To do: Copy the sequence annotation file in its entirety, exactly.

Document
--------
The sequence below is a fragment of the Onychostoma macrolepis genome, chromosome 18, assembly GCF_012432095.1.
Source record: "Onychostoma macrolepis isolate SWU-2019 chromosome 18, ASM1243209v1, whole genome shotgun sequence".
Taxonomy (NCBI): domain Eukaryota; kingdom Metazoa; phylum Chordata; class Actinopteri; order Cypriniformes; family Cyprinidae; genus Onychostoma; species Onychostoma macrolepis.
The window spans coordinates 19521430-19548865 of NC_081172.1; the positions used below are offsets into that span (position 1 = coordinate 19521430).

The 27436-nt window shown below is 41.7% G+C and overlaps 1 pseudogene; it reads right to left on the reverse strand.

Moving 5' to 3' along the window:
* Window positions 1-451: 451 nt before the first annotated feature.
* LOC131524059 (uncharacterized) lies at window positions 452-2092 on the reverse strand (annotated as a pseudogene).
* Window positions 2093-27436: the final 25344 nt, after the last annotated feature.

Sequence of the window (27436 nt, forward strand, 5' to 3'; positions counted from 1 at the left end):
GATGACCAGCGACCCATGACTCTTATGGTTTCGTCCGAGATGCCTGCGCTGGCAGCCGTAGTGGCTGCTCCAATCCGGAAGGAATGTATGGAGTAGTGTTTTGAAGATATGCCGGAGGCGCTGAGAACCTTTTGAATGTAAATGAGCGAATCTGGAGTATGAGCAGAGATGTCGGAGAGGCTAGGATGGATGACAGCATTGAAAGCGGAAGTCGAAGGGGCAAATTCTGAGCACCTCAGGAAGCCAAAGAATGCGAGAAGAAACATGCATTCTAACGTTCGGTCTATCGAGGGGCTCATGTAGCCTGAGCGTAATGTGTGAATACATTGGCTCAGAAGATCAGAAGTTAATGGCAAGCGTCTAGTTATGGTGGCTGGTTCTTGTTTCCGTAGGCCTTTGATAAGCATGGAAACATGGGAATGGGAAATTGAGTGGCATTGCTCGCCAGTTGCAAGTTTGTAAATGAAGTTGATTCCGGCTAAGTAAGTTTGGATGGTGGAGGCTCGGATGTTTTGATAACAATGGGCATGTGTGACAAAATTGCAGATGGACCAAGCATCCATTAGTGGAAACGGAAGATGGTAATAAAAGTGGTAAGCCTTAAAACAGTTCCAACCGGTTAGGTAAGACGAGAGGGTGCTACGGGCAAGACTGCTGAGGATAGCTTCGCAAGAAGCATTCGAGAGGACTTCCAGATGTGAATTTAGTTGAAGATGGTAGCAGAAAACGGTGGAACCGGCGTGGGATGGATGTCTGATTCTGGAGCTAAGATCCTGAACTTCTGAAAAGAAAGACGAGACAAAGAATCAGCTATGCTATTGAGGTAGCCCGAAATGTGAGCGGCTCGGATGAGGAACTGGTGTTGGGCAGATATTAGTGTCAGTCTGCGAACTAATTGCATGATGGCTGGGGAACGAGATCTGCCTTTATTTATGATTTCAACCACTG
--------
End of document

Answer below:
The sequence below is a fragment of the Onychostoma macrolepis genome, chromosome 18, assembly GCF_012432095.1.
Source record: "Onychostoma macrolepis isolate SWU-2019 chromosome 18, ASM1243209v1, whole genome shotgun sequence".
Taxonomy (NCBI): domain Eukaryota; kingdom Metazoa; phylum Chordata; class Actinopteri; order Cypriniformes; family Cyprinidae; genus Onychostoma; species Onychostoma macrolepis.
The window spans coordinates 19521430-19548865 of NC_081172.1; the positions used below are offsets into that span (position 1 = coordinate 19521430).

The 27436-nt window shown below is 41.7% G+C and overlaps 1 pseudogene; it reads right to left on the reverse strand.

Moving 5' to 3' along the window:
* Window positions 1-451: 451 nt before the first annotated feature.
* LOC131524059 (uncharacterized) lies at window positions 452-2092 on the reverse strand (annotated as a pseudogene).
* Window positions 2093-27436: the final 25344 nt, after the last annotated feature.

Sequence of the window (27436 nt, forward strand, 5' to 3'; positions counted from 1 at the left end):
GATGACCAGCGACCCATGACTCTTATGGTTTCGTCCGAGATGCCTGCGCTGGCAGCCGTAGTGGCTGCTCCAATCCGGAAGGAATGTATGGAGTAGTGTTTTGAAGATATGCCGGAGGCGCTGAGAACCTTTTGAATGTAAATGAGCGAATCTGGAGTATGAGCAGAGATGTCGGAGAGGCTAGGATGGATGACAGCATTGAAAGCGGAAGTCGAAGGGGCAAATTCTGAGCACCTCAGGAAGCCAAAGAATGCGAGAAGAAACATGCATTCTAACGTTCGGTCTATCGAGGGGCTCATGTAGCCTGAGCGTAATGTGTGAATACATTGGCTCAGAAGATCAGAAGTTAATGGCAAGCGTCTAGTTATGGTGGCTGGTTCTTGTTTCCGTAGGCCTTTGATAAGCATGGAAACATGGGAATGGGAAATTGAGTGGCATTGCTCGCCAGTTGCAAGTTTGTAAATGAAGTTGATTCCGGCTAAGTAAGTTTGGATGGTGGAGGCTCGGATGTTTTGATAACAATGGGCATGTGTGACAAAATTGCAGATGGACCAAGCATCCATTAGTGGAAACGGAAGATGGTAATAAAAGTGGTAAGCCTTAAAACAGTTCCAACCGGTTAGGTAAGACGAGAGGGTGCTACGGGCAAGACTGCTGAGGATAGCTTCGCAAGAAGCATTCGAGAGGACTTCCAGATGTGAATTTAGTTGAAGATGGTAGCAGAAAACGGTGGAACCGGCGTGGGATGGATGTCTGATTCTGGAGCTAAGATCCTGAACTTCTGAAAAGAAAGACGAGACAAAGAATCAGCTATGCTATTGAGGTAGCCCGAAATGTGAGCGGCTCGGATGAGGAACTGGTGTTGGGCAGATATTAGTGTCAGTCTGCGAACTAATTGCATGATGGCTGGGGAACGAGATCTGCCTTTATTTATGATTTCAACCACTG